Armchair Mayor

By: Mel Rothenburger

Mel Rothenburger is the former Editor of The Daily News in Kamloops, B.C. (retiring in 2012), and past mayor of Kamloops (1999-2005). He continued to write columns for The Daily News until it ceased publication Jan. 11, 2014, and did regular commentary for CBC Radio.

Suddenly, the election in Kamloops-Thompson-Cariboo is very interesting

April 24, 2019 - 5:02am

KAMLOOPS — THERE REALLY SHOULD BE a recovery program for ex-politicians, one that gradually weans them off the compulsive need to be in the limelight.

Terry Lake is the latest to try to quit, and to relapse. The former B.C. health minister took to social media Tuesday announcing he’ll seek the Liberal nomination for Kamloops-Thompson-Cariboo in this fall’s federal election.

He will, of course, get the party’s nomination with little, if any, opposition. What Liberal wouldn’t want a star candidate like Lake to take on incumbent Conservative MP Cathy McLeod?

Drivers are behaving badly in Victoria West construction zone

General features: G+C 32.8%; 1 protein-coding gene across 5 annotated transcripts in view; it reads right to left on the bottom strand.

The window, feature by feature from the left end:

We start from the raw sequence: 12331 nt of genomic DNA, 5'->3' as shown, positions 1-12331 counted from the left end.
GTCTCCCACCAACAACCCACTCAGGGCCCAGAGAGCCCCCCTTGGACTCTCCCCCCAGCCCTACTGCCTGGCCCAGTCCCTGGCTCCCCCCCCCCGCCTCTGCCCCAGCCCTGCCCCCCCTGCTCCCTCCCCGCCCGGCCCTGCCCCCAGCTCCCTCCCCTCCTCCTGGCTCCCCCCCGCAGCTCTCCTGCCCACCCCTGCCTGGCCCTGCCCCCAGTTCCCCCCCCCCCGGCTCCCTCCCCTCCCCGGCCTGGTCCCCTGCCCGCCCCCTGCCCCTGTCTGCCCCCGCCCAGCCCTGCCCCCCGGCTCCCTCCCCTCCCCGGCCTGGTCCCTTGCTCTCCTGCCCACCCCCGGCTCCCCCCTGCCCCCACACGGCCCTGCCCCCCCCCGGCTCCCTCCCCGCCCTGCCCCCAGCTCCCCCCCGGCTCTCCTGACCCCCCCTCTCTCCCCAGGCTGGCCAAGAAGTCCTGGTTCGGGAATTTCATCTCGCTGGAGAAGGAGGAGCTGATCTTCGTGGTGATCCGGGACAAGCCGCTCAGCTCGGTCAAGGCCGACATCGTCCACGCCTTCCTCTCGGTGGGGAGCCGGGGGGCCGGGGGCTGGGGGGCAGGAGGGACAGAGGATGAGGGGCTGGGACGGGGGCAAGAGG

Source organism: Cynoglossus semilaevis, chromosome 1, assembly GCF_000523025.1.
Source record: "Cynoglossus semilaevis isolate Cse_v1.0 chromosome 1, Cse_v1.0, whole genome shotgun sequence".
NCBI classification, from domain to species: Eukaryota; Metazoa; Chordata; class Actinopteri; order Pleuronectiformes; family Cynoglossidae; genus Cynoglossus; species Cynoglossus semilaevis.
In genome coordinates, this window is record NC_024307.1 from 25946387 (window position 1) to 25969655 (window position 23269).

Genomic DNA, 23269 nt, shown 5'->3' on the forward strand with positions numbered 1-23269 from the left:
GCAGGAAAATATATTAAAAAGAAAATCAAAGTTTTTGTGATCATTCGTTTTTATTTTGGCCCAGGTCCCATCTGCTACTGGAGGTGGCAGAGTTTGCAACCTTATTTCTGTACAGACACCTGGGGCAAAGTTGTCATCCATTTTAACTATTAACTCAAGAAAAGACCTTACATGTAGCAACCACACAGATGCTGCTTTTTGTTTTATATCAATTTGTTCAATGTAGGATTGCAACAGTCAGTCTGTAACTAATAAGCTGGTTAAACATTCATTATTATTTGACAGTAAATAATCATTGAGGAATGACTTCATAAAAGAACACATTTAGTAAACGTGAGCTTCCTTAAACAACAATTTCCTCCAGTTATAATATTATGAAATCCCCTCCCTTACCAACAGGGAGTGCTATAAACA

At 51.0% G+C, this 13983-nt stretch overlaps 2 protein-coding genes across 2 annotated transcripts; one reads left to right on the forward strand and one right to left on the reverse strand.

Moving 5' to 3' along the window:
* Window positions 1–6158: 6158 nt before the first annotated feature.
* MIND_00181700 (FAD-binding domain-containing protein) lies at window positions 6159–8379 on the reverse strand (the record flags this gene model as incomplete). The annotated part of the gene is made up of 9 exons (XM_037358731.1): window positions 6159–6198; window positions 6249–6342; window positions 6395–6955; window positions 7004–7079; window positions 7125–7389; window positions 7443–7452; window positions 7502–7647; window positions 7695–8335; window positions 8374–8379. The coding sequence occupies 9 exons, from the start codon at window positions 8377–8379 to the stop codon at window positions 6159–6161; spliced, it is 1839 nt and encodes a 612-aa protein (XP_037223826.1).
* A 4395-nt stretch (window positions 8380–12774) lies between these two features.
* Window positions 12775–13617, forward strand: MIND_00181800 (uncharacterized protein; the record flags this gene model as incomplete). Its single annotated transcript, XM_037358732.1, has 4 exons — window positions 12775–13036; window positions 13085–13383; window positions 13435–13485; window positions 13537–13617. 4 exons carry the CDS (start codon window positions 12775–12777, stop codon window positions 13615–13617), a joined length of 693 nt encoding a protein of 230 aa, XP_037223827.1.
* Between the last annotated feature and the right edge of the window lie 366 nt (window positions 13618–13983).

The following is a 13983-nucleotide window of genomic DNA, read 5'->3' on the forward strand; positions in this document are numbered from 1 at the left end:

April 18, 2019 - 6:30am

KAMLOOPS — If YOU HAVEN’T HAD the dubious pleasure of running the Victoria Street West gauntlet during rush hour this week, here’s a tip — keep your wits about you.

Work is underway on what promises to be a two-year root canal, traffic-wise. The City has done everything possible to warn people, reduce the inconvenience, and keep traffic moving but it’s obvious it’s a near-impossible task.

Money for refrigerators would be better spent on electric cars

April 16, 2019 - 5:00am Updated: April 16, 2019 - 10:58am

MY QUESTION ABOUT TAX GRABS last week brought a lot of helpful responses. I suggested that the federal government’s carbon tax didn’t qualify — others disagreed.

The most common definition of a tax grab favoured by those who responded seems to be that any time a government takes our money and doesn’t use it for the purpose for which it was intended, that’s a tax grab.

Encyclopedia of old gets no respect, but people still read

April 13, 2019 - 6:57am

ALMOST FIVE YEARS AGO, I began reading my pristine 1968 edition of The American People’s Encyclopedia. I bought it from a door-to-door salesman after I got my first full-time job at a newspaper in Prince George 51 years ago.

It seemed like a good idea at the time, one of those things every journalist needed. It was also a sort of rite of passage towards maturity, right up there with renting an apartment and buying my first car.